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Sun, Feb 12, 2006

Pilots Reflect On Being Tuskegee Legacy Heirs

Something special began July 19, 1941. For the first time in the history of military aviation, blacks were given an opportunity to prove themselves in the sky.

The first black aviators began their flight training at Tuskegee Army Air Field, Ala., and went to the famed 99th Fighter Squadron.

The Tuskegee Airmen had to fight not only the Nazis, but the prejudices within their own military. Despite being allowed to fly, military aviation units were segregated by race.

Today, the heirs of their legacy take to the skies above Langley.

Captains Glenn Gonzales (pictured) and Alex Edwards are two black officers who fly F-15 Eagles in the 71st Fighter Squadron. While neither joined the Air Force because of the Tuskegee Airmen, they both agree hearing about the Tuskegee Airmen encouraged them to pursue their goals as pilots.

“I had an idea of who they were,” Captain Gonzales said. “But not to the extent of their contributions.”

He said it was his training at the Air Force Academy that first opened his eyes to their impact.

“One of the quotes we had to learn was in regards to the Tuskegee Airmen,” he said.

“To be honest, it seemed that these guys were just like all of us. They were Airmen like the rest of us.”

Captain Edwards first learned about the Tuskegee Airmen from the 1995 HBO movie, “The Tuskegee Airmen.”

“I thought it was a cool and inspiring story,” he said. “The more I learned about it, the more I knew that (flying) was what I wanted to do.”

By that time, he already knew he was going to fly. It was just a matter of how. His high school classmates just thought he was dreaming.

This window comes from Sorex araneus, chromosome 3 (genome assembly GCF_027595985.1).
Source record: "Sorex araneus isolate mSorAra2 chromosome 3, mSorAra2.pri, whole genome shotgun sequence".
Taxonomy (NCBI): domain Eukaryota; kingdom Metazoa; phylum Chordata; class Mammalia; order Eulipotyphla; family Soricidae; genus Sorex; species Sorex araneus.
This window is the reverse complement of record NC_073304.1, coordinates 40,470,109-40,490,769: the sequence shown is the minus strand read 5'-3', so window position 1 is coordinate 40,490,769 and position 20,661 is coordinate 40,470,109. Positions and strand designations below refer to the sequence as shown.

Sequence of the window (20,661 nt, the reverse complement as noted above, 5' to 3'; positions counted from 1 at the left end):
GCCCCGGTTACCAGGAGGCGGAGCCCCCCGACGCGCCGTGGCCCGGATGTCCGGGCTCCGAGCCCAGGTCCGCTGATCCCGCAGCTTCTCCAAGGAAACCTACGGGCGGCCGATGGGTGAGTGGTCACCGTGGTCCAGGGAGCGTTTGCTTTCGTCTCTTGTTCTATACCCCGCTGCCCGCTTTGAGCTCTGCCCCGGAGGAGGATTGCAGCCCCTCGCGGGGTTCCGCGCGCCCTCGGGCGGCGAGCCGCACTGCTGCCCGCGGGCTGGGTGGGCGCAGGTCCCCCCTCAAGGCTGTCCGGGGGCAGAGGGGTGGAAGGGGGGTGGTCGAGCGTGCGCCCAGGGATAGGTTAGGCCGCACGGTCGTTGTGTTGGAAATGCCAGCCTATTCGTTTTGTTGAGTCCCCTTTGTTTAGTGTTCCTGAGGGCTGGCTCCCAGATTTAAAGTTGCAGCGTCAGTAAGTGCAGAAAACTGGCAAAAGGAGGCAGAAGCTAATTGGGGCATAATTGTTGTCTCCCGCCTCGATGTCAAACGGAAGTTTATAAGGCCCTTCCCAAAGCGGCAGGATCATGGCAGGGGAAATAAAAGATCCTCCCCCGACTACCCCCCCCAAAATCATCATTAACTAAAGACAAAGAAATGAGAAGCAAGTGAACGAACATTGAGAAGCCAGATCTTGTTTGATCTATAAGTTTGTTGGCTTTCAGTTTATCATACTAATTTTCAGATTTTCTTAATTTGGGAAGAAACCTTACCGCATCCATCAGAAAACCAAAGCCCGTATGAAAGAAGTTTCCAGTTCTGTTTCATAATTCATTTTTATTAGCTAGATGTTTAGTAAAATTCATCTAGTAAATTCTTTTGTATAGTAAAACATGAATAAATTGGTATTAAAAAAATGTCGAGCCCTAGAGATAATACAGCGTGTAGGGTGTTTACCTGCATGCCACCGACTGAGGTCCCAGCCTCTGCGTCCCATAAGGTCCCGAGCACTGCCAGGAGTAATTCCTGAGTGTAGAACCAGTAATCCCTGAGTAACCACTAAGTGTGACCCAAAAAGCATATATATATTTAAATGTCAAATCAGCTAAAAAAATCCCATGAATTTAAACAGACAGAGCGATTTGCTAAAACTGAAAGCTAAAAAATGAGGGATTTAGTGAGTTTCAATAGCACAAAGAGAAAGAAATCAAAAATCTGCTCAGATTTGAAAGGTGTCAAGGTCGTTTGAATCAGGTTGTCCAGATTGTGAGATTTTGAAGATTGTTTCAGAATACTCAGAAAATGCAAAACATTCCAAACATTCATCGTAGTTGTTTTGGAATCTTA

“There weren’t a lot of black people doing it,” he said. “They’d think, ‘I’d never seen a black pilot before, so I don’t think I’m going to see one now.’”

While racism still exists in 21st century America, Captains Edwards and Gonzales said that today’s Air Force welcomed them.

“The Tuskegee Airmen’s experience was totally different,” Captain Edwards said.
Both men said they’ve tried to live up to their legacy.

“I recruited for awhile,” Captain Edwards said. “I tried to get more African-Americans into the Air Force. I think some thought it was unattainable, but you don’t know what’s going to be hard until you try.”

“I want to be the best officer, best pilot, best Airman I can,” Captain Gonzales said. “Where ever that takes me, that’s where I’ll go.”

Captain Gonzales said the Tuskegee legacy was one that can be embraced by all Airmen.

“They were just like me and just like you. These guys were warfighters for our nation. They did their job, not with the intent to make a name for black aviators, but to be fighters for their country,” Captain Gonzales said.

“Their story shouldn’t be reserved just for February. Their story should be celebrated throughout the year,” he said. [ANN Salutes Staff Sgt. Thomas J. Doscher, 1st Fighter Wing Public Affairs]

FMI: www.af.mil

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